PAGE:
Developing Wall Cloud Wall Cloud Tornado Tornado
Large Tornado and Lightning Bolt Large Tornado and Lightning Bolt Large Tornado Large Tornado
Large Tornado Large Tornado Large Tornado Large Tornado
Large Tornado Tornado Brief Multivortex Decaying Tornado Decaying Tornado

Dodge City, KS Base Reflectivity 0014Z
Dodge City, KS Storm Relative Velocity 0014Z
Dodge City, KS Base Reflectivity 0018Z
Dodge City, KS Storm Relative Velocity 0018Z
Dodge City, KS Base Reflectivity 0023Z
Dodge City, KS Storm Relative Velocity 0023Z
Dodge City, KS Base Reflectivity 0028Z
Dodge City, KS Storm Relative Velocity 0028Z
Dodge City, KS Correlation Coefficient 0028Z
Dodge City, KS Base Reflectivity 0032Z
Dodge City, KS Storm Relative Velocity 0032Z
Dodge City, KS Base Reflectivity 0037Z
Dodge City, KS Storm Relative Velocity 0037Z
Dodge City, KS Correlation Coefficient 0037Z

A video time-lapse of the large tornado is below (approximately 16 minutes of time edited and compressed into a little more than one minute; view is northeast of Sanford, looking southwest and then west). The tornado was already on the ground at the start of the video according to the damage survey conducted by the Dodge City National Weather Service despite the fact that the visible condensation cloud had not reached the ground yet. This tornado was officially rated EF4 based on measured winds of 165-185 mph by the Doppler On Wheels. It was on the ground for 7 miles and was 0.6 miles wide. Thanks to Casey Osburn for holding the camera steady on the tripod, while I phoned in a report to Dodge City.

Video of Large Tornado Near Rozel, KS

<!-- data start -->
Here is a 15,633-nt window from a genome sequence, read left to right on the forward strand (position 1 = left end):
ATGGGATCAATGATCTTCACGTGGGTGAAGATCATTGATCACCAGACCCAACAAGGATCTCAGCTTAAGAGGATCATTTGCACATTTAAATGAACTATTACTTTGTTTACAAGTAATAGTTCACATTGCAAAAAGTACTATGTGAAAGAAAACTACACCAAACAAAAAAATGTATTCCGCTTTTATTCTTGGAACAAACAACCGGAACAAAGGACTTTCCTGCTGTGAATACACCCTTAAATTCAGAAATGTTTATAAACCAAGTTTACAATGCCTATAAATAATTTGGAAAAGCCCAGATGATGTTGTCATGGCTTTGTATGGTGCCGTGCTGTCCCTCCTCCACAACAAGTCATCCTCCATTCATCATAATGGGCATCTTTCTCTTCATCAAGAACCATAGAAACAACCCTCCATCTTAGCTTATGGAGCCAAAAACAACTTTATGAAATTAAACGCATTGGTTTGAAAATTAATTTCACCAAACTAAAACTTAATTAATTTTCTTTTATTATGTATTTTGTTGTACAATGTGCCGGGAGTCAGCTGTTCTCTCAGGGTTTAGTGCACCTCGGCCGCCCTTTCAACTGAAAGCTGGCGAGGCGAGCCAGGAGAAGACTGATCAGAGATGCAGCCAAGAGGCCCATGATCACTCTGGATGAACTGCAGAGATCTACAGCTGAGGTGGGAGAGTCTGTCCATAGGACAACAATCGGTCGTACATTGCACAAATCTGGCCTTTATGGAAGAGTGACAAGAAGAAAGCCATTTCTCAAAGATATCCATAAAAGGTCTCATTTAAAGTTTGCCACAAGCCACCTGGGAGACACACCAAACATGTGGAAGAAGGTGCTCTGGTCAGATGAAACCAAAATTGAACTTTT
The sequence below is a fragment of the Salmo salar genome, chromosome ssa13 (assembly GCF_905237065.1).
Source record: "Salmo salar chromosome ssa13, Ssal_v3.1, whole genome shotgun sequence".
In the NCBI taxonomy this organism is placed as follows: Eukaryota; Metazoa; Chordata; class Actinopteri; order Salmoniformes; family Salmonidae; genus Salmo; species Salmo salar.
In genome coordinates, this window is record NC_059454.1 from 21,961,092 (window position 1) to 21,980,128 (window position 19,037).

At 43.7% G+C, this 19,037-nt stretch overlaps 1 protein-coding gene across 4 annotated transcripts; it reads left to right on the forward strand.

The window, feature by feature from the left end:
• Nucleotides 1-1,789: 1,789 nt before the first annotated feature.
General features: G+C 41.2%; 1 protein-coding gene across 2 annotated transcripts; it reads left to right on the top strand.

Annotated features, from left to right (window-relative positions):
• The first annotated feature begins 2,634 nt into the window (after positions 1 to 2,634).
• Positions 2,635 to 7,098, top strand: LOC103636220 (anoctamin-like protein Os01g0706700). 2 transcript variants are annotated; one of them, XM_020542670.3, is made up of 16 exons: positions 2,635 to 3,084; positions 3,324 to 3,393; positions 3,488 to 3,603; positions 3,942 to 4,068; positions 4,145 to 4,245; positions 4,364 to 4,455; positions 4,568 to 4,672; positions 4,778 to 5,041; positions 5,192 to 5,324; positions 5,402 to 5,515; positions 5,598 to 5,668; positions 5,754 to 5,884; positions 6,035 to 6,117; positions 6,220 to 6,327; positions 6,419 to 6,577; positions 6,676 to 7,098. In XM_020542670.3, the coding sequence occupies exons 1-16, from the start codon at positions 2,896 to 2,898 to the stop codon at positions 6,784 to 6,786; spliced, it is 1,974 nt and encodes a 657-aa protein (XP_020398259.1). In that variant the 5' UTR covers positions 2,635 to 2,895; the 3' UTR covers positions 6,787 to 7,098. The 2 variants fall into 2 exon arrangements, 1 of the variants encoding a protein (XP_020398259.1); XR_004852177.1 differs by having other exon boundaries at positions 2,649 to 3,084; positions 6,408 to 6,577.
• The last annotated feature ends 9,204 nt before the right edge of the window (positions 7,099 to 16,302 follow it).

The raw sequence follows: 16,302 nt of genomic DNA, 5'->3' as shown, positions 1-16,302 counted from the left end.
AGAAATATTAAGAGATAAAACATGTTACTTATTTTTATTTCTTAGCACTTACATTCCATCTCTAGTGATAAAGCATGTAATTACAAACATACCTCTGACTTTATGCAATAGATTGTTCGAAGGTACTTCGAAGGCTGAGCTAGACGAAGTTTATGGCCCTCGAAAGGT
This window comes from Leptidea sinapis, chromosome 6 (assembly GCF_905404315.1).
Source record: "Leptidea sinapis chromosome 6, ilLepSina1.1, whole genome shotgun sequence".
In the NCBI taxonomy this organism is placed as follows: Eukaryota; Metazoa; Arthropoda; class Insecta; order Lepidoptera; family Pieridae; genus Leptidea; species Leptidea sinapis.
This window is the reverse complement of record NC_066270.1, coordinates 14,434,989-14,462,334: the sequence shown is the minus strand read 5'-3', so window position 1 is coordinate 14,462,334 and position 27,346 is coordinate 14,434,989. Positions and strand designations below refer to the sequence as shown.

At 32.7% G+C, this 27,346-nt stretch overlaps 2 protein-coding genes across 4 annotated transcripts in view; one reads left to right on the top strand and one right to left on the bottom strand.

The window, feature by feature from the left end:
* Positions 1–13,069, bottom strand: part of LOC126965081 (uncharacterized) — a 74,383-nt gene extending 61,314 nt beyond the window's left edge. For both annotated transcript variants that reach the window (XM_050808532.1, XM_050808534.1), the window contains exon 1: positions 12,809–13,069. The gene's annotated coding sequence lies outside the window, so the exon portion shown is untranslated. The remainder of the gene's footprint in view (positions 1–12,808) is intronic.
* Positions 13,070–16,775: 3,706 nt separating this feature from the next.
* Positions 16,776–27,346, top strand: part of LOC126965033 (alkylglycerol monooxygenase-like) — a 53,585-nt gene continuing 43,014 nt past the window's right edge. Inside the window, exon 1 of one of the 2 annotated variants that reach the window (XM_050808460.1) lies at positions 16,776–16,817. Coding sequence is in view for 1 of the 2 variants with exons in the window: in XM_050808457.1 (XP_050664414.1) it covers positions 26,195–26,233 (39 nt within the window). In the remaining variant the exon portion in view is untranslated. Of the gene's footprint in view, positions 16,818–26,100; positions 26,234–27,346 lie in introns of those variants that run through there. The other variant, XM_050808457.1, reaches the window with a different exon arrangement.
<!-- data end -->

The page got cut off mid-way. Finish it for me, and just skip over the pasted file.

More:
[Adobe Flash; 13.3 MB; 1 min 19 Sec]

Note also on the radar base reflectivity data above, a line of thunderstorms approaching the tornadic supercell from the south. We did note rain and very isolated small hail at our location late in the tornado's life cycle. As time goes on, this line would eventually merge more with the supercell, but not before it produced two more tornadoes. We had moved east to just west of Larned, KS by this time and watched the renewed organization. A second tornado developed from the storm and lasted about 15 minutes (images below; view is west of Larned, looking west). While this tornado was on the ground, another tornado developed in front of it (upper-right and middle-left images below). From our location, we could not determine whether this funnel was on the ground, but later conversations with other chasers confirmed it was on the ground--tornado number 3. This third tornado only lasted a couple of minutes before dissipating. Radar data continued to show this supercell merging with a line of thunderstorms (images below; car symbol denotes our location).

Tornado 2 Tornado 2 Tornado 2 Tornado 2 and 3
Tornado 2 and 3 Tornado 2 Tornado 2 Tornado 2
Tornado 2 Tornado 2 Tornado 2 Rope Stage Tornado 2 Rope Stage

Dodge City, KS Base Reflectivity 0056Z
Dodge City, KS Storm Relative Velocity 0056Z
Dodge City, KS Base Reflectivity 0100Z
Dodge City, KS Storm Relative Velocity 0100Z
Dodge City, KS Base Reflectivity 0105Z
Dodge City, KS Storm Relative Velocity 0105Z
Dodge City, KS Base Reflectivity 0110Z
Dodge City, KS Storm Relative Velocity 0110Z

The line of storms continued to east, and with darkness approaching, we stopped at Applebee's in Great Bend for dinner with a variety of storm chasers. After dinner, we traveled back to Wichita, KS for the night and to prepare for the next day's storm chase. All radar images were created with GR2Analyst.